I begin the familiar rhythm of washing dishes.
dipping the green rag sponge into the blue soap, my thoughts
turn to pondering what my role here is.
what is the volunteer work I am doing right now?
when I help cook the meals?
when I comb a friend’s hair? and when I sit by the fire
every morning and evening
stirring the fresh milk, that beautiful, white treasure?
I am not making anything, now. I am not building,
not creating, not even having an idea.
and then I realize what this is: I am just living here.
between sunrise and sunset I do two things — I participate
in the tasks required to sustain the lives of the people
on this little piece of land, and I settle into enjoying
the flow of what the day has to offer.
sometimes, questions that have been hammered into me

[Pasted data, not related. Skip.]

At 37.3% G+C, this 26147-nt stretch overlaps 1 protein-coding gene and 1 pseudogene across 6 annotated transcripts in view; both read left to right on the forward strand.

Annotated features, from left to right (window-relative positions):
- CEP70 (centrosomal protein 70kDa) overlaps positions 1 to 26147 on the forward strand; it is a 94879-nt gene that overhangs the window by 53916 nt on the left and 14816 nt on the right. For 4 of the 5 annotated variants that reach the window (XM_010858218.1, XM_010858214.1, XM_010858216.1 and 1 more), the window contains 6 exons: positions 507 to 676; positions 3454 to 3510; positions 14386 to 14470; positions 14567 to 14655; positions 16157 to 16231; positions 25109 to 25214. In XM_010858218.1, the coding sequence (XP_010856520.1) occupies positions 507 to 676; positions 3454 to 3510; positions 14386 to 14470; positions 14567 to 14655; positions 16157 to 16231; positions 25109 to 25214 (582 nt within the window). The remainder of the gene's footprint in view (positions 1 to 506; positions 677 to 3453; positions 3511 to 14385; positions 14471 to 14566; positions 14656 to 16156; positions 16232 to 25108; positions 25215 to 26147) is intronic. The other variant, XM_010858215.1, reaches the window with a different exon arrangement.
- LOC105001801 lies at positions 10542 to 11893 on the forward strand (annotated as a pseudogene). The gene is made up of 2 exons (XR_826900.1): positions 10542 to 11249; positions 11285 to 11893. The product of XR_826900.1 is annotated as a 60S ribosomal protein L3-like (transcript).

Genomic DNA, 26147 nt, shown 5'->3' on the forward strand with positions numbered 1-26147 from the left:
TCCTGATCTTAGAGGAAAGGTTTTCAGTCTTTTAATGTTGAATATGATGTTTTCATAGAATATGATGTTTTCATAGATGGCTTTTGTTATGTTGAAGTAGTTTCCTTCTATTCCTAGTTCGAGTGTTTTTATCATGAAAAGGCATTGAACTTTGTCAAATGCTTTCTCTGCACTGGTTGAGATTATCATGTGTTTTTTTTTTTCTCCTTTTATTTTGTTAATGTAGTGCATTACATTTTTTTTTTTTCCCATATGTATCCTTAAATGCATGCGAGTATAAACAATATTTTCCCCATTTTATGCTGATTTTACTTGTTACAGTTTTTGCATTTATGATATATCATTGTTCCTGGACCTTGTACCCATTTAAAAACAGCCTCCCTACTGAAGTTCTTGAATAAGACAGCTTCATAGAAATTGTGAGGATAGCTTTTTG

by my own culture surface in my mind, and I wonder
if I am doing what I am supposed to be doing,
or if I am accomplishing enough.
but then I notice how every day I can run
down those uneven stone steps a little faster,
I notice things that need doing a little sooner,
I am able to slice an armful of potatoes without a cutting board.
My work here is that of a student. My job is to learn all I can
about how to exist harmoniously in this place,
and to practice doing just that, twenty-four hours a day.
as far as accomplishing something, all I can do is hope
that my reverence of this village life is somehow
a positive force, however small.
there is no more need to search for answers
as I observe the unmistakable new growth of peace
wisdom and love within myself.
somewhere in a field, one of my Nepali sisters smears fresh guava
onto my cheeks, while the other, looking on,
tucks a stray piece of hair behind my ear.